13. Jean-Marc Falter, 2007. "Self-employment and earning inequality," Journal of Income Distribution, Journal of Income Distribution, vol. 16(2), pages 106-127, June.
  14. Richard Blundell & Ian Preston, 1998. "Consumption Inequality and Income Uncertainty," The Quarterly Journal of Economics, Oxford University Press, vol. 113(2), pages 603-640.
  15. McClements, L. D., 1977. "Equivalence scales for children," Journal of Public Economics, Elsevier, vol. 8(2), pages 191-210, October.
  16. Carrington, William J & McCue, Kristin & Pierce, Brooks, 1996. "The Role of Employer-Employee Interactions in Labor Market Cycles: Evidence from the Self-Employed," Journal of Labor Economics, University of Chicago Press, vol. 14(4), pages 571-602, October.
Full references (including those not matched with items on IDEAS)

This item is not listed on Wikipedia, on a reading list or among the top items on IDEAS.

When requesting a correction, please mention this item's handle: RePEc:cte:werepe:we072414. See general information about how to correct material in RePEc.

For technical questions regarding this item, or to correct its authors, title, abstract, bibliographic or download information, contact: ()

If you have authored this item and are not yet registered with RePEc, we encourage you to do it here. This allows to link your profile to this item. It also allows you to accept potential citations to this item that we are uncertain about.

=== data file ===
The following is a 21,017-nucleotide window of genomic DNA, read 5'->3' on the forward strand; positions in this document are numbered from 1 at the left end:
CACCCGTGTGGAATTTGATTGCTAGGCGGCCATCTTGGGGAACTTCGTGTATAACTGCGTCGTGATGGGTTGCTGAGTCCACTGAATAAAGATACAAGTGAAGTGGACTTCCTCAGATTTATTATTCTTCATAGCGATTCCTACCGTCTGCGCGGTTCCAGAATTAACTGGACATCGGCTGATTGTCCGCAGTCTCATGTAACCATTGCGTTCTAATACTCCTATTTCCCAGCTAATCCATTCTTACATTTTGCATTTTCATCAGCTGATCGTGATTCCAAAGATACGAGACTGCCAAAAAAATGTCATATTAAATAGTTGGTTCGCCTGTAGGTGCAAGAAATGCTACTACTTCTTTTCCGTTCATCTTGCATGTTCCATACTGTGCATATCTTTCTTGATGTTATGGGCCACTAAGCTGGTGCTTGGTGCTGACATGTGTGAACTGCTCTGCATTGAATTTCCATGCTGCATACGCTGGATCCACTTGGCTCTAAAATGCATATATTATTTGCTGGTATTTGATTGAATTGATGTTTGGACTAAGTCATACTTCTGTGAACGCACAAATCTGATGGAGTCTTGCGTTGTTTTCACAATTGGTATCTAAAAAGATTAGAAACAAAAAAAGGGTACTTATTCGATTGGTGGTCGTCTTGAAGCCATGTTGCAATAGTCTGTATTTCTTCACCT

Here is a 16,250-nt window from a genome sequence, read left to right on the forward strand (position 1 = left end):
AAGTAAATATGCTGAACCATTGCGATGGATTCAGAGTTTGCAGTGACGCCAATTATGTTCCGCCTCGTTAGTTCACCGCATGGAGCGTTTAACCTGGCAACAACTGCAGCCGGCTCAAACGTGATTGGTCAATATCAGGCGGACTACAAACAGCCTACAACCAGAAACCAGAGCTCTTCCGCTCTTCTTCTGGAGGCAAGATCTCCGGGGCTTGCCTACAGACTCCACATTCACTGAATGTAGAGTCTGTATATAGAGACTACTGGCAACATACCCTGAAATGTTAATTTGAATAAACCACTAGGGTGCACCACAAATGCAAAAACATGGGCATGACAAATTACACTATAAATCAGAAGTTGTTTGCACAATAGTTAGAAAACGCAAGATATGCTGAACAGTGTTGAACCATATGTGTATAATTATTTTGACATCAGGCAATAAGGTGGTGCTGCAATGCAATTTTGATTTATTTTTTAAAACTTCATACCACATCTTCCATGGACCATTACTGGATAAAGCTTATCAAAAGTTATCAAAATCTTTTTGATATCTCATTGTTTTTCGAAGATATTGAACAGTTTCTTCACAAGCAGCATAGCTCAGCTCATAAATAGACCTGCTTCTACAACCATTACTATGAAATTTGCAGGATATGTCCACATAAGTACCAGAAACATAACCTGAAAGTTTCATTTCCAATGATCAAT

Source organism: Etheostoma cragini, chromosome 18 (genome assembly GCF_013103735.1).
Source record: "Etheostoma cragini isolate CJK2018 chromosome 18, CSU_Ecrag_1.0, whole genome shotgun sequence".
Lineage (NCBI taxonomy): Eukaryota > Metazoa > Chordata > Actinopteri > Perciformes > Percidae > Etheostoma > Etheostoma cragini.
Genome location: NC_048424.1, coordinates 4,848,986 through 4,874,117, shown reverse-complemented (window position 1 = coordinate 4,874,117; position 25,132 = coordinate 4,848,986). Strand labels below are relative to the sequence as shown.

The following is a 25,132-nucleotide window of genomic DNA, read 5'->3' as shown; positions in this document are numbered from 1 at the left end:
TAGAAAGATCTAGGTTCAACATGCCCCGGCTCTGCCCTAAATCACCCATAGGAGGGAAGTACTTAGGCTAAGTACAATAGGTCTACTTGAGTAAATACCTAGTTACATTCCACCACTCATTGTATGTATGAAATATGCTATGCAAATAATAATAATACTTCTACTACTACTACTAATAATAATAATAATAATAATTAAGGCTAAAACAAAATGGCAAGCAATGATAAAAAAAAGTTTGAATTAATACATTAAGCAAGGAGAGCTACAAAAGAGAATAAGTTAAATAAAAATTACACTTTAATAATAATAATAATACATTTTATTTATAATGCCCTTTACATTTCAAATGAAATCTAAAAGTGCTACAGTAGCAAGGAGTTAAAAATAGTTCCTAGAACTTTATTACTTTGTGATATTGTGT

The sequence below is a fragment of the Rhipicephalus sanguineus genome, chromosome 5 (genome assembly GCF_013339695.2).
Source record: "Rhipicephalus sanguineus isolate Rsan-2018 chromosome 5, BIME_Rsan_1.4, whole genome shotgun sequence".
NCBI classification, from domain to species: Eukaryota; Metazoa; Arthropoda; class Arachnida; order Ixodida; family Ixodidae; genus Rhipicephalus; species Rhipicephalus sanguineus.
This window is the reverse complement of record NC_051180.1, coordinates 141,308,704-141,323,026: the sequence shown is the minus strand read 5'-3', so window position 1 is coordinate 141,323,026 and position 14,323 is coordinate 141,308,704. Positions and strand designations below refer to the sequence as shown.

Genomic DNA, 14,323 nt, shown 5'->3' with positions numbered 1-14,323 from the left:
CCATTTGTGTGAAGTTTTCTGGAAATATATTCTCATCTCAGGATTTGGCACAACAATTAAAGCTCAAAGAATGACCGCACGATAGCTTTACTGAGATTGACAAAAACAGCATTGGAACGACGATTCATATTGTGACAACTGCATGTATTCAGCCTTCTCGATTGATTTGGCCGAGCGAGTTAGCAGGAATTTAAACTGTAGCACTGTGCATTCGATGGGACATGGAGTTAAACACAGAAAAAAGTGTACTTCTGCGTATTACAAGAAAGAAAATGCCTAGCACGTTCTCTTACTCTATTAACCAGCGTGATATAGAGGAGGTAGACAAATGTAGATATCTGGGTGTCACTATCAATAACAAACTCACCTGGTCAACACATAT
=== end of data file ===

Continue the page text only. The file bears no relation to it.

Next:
If references are entirely missing, you can add them using this form.

If the full references list an item that is present in RePEc, but the system did not link to it, you can help with this form.

If you know of missing items citing this one, you can help us creating those links by adding the relevant references in the same way as above, for each refering item. If you are a registered author of this item, you may also want to check the "citations" tab in your profile, as there may be some citations waiting for confirmation.

Please note that corrections may take a couple of weeks to filter through the various RePEc services.

This information is provided to you by IDEAS at the Research Division of the Federal Reserve Bank of St. Louis using RePEc data.